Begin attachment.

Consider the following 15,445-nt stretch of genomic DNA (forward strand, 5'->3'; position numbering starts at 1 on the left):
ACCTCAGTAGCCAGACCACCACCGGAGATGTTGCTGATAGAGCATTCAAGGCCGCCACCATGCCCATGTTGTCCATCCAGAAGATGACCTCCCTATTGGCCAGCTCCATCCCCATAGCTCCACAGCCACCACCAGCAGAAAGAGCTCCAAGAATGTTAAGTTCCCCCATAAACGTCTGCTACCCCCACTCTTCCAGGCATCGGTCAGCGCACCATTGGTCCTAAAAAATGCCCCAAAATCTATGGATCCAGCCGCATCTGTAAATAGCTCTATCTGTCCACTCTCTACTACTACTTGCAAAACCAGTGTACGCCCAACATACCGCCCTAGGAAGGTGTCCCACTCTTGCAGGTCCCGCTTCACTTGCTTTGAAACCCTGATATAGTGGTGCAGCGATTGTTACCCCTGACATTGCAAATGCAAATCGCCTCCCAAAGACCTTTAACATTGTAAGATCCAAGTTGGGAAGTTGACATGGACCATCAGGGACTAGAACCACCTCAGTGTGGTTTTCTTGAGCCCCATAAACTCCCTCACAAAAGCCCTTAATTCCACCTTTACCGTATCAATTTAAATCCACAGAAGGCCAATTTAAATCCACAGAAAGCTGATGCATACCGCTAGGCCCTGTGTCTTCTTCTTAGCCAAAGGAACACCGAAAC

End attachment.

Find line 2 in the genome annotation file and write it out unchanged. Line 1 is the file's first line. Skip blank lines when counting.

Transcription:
ACCTCAGTAGCCAGACCACCACCGGAGATGTTGCTGATAGAGCATTCAAGGCCGCCACCATGCCCATGTTGTCCATCCAGAAGATGACCTCCCTATTGGCCAGCTCCATCCCCATAGCTCCACAGCCACCACCAGCAGAAAGAGCTCCAAGAATGTTAAGTTCCCCCATAAACGTCTGCTACCCCCACTCTTCCAGGCATCGGTCAGCGCACCATTGGTCCTAAAAAATGCCCCAAAATCTATGGATCCAGCCGCATCTGTAAATAGCTCTATCTGTCCACTCTCTACTACTACTTGCAAAACCAGTGTACGCCCAACATACCGCCCTAGGAAGGTGTCCCACTCTTGCAGGTCCCGCTTCACTTGCTTTGAAACCCTGATATAGTGGTGCAGCGATTGTTACCCCTGACATTGCAAATGCAAATCGCCTCCCAAAGACCTTTAACATTGTAAGATCCAAGTTGGGAAGTTGACATGGACCATCAGGGACTAGAACCACCTCAGTGTGGTTTTCTTGAGCCCCATAAACTCCCTCACAAAAGCCCTTAATTCCACCTTTACCGTATCAATTTAAATCCACAGAAGGCCAATTTAAATCCACAGAAAGCTGATGCATACCGCTAGGCCCTGTGTCTTCTTCTTAGCCAAAGGAACACCGAAAC